Hewlett-Packard President and CEO Mark Hurd held his first HP earnings call today. The news was primarily positive, although the stock will likely edge upward more on increased confidence in company leadership than projected profits. Revenue for the company was $21.6 million in the quarter, up 7% from $20.1 million in the same period last year. GAAP operating profit was $1.2 billion, or $0.33 per diluted share, up 14% from the $0.29 per share posted last year.
Topics of this Summary:
- Quarter Highlights
- Segment Performance
- Raine Radar
- Q & A
- Mark Hurd leaves his post at NCR Corp to take over as President and CEO of Hewlett-Packard.
- Work force reduction costs were higher than anticipated during the second quarter, which had a negative impact on EPS of $0.01.
- The company had a favorable tax rate during the quarter of 12.8%, which was below the guidance of 20%, and added approximately $0.03 to EPS.
- Regional Growth, excluding the effects of foreign exchange: Americas grew 4%, EMEA grew 4%, and Asia-Pacific grew 6%.
Imaging and Printing Group
IPG reported Q2 revenues of $6.39 billion, up 5% from the previous year. Consumer hardware grew 3% year over year and commercial hardware grew 8%, led by color laser and MFP. Supplies revenue grew 4% from last year, and the company believes the latest push in hardware will lead to a surge in supplies sales later. IPG posted an operating profit of $814 million, or 12.7% of revenue. Excluding the effect of charges related to workforce reductions, operating margins would have been 13.8%
Personal System Group
PSG reported Q2 revenues of $6.37 billion, up 6% from the previous year. Growth was especially strong in Asia-Pacific with shipments up almost 30%. Selling prices were down 6%, primarily in consumer. Consumer revenue increased 10%, and consumer client revenue increased 3%. The group reported an operating profit of $147 million, or 2.3% of revenue.
Enterprise Storage and Servers
The group posted $4.18 billion in revenue, up 6% from last year. Operating profit was $184 million, or 4.4% of revenue. This group saw a workforce reduction charge of 24 million during the quarter. Server performance was good, but storage was down 6% from last year.
Services had sales of $3.98 billion, up 14% from last year. The group posted an operating profit of $292 million, or 7.3% of revenue. Profitability in the segment deteriorated due to acquisitions and workforce reductions.
Software revenues were $277 million, up 23% from last year. The group posted an operating loss of $6 million, or -2.2% of revenue. Hurd believes the segment will be profitable by the fourth quarter.
HP Financial Services reported revenues of $544 million, up 16% from the same period last year. Operating profit was $58 million, or 10.7% of revenue.
HP anticipates Q3 revenue to be between $20.3 - $20.7 billion, with non-GAAP earnings per share between $0.29 and $0.31. This is a decrease from the Q2 numbers, which HP blames on seasonality, an increasing tax rate, and continued costs from workforce reductions.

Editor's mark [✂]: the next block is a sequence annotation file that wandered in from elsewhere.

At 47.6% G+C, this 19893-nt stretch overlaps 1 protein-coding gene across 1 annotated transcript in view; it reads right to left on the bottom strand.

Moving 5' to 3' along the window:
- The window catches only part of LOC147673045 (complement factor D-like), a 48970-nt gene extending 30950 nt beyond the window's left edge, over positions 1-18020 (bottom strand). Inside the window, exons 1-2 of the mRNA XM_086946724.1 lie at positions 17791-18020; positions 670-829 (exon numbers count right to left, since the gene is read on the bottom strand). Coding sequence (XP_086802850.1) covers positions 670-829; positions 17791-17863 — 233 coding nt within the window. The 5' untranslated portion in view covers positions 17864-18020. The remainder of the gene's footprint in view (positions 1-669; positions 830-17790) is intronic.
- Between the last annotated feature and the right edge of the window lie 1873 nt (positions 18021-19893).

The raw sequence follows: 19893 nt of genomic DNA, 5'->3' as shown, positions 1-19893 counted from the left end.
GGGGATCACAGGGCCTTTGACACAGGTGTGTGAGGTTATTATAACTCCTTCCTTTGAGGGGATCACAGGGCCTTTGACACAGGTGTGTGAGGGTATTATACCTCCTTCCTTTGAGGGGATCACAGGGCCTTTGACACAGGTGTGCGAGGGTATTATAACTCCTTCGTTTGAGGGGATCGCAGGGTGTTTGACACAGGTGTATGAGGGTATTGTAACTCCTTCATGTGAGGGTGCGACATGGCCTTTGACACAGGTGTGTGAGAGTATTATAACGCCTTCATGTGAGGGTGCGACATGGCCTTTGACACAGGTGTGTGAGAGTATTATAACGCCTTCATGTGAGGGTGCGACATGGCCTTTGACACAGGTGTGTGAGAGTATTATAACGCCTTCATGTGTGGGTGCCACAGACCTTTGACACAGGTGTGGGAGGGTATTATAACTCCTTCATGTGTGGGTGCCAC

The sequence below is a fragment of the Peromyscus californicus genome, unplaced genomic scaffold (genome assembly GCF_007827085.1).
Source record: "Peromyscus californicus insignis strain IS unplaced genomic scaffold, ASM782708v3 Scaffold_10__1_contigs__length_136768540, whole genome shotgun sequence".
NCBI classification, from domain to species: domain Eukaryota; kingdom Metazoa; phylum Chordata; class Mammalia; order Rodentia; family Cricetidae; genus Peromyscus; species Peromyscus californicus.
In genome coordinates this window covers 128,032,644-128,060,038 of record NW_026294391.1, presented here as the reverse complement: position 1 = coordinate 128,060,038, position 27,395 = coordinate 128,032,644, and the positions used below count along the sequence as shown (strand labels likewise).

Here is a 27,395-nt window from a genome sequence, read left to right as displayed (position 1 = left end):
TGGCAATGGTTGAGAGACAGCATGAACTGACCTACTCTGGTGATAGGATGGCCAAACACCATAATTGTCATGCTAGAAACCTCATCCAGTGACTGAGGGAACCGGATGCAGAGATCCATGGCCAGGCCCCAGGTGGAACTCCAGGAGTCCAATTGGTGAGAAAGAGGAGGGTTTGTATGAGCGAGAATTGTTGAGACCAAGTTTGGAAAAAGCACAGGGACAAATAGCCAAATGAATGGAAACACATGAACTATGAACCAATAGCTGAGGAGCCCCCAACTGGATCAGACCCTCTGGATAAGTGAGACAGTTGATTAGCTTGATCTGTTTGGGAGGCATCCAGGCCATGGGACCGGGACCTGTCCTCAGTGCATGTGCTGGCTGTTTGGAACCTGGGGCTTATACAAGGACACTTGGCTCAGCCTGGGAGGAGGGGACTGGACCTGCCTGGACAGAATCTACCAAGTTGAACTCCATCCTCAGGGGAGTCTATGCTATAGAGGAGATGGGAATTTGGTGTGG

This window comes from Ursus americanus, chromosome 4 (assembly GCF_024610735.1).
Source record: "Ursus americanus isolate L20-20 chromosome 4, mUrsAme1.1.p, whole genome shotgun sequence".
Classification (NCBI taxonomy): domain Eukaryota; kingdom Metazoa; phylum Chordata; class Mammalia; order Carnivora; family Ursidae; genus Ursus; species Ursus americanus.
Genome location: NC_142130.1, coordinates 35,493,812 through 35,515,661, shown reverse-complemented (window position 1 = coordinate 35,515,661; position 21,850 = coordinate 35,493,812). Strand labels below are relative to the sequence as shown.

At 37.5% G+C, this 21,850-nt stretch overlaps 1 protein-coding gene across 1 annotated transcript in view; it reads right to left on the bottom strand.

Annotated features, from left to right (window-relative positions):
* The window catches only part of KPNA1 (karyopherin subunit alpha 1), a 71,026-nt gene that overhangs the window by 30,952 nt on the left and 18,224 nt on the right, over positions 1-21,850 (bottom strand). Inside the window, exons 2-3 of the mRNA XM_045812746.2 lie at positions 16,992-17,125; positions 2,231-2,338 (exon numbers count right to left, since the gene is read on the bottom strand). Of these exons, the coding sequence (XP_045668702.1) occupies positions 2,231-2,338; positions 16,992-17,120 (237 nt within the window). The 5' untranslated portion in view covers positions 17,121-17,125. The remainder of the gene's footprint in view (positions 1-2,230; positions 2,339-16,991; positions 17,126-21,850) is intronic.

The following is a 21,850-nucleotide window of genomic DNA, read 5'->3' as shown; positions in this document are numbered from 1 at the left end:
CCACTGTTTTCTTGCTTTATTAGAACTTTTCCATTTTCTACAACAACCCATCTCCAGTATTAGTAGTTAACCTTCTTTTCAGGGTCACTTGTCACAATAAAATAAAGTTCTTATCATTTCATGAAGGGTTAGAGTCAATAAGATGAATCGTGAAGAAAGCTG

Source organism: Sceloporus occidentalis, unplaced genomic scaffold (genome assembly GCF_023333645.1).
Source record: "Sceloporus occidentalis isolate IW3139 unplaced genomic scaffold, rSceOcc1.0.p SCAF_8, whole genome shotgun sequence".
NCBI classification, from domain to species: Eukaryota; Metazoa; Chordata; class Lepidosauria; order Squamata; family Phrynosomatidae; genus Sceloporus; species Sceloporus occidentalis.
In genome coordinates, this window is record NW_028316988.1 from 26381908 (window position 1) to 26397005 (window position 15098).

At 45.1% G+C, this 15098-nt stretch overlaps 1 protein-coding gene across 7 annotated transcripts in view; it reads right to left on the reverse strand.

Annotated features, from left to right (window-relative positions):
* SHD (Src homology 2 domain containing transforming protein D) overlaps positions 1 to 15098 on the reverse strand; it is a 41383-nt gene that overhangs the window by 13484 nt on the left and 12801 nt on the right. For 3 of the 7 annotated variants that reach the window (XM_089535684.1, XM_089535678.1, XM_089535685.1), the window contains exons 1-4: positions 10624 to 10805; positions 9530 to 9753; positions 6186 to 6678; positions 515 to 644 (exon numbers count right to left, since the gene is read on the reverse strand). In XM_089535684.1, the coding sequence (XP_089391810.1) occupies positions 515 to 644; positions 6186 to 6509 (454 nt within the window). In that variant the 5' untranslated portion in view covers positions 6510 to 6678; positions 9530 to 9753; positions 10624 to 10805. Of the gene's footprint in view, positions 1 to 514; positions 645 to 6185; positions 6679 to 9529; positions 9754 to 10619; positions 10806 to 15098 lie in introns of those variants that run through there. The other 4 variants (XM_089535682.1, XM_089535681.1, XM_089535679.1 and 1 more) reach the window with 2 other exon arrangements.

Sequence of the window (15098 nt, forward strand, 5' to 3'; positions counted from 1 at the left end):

What a difference three months can make. Mark Hurd seems to have really impressed the investor community as well as his own senior management team. Although the third quarter doesn’t look like it will be very impressive, many investors seem willing to ignore that based on the promises of some serious cost cutting and a focus on profitability. Although many are wondering what he plans to do with the PC business, during the call he said that it wasn’t his biggest worry. In order to keep the buzz building during a traditionally slow quarter, expect to see some announcements out of HP during the next 3 months. The rumors are also buzzing about HP’s voluntary termination plans and that several executives from the IPG group are slated to go let alone an organization shake-up. May HP employees are resigned to the fact that if the quota of terminations is not met, more RIF’s are inevitable. So while HP paralyzes from restructuring in the next quarter, watch for more aggressive Xerox moves to quickly try and grab market share.
Q & A
- HP is still targeting 13-15% operating profitability in IPG, but is lowering some prices to try to drive market share increases as well as future supplies sales.
- Hurd sees demand in the PC business being pretty steady, and is therefore focusing on reducing costs to achieve better profitability.
- Mark Hurd’s number one priority is to “simplify the company,” primarily by removing costs.
- HP does not plan on running IPG on a strategy of “cutting pricing relentlessly.”
- Corporate expenses spiked during the quarter due to compensation issues from the CEO transition and should start to normalize.
- Hurd declined to comment on acquisitions, other than to say they will pursue them as they “make sense.”
- Notebook sales performance has increased by 10%, as the “right notebook products” were put into place.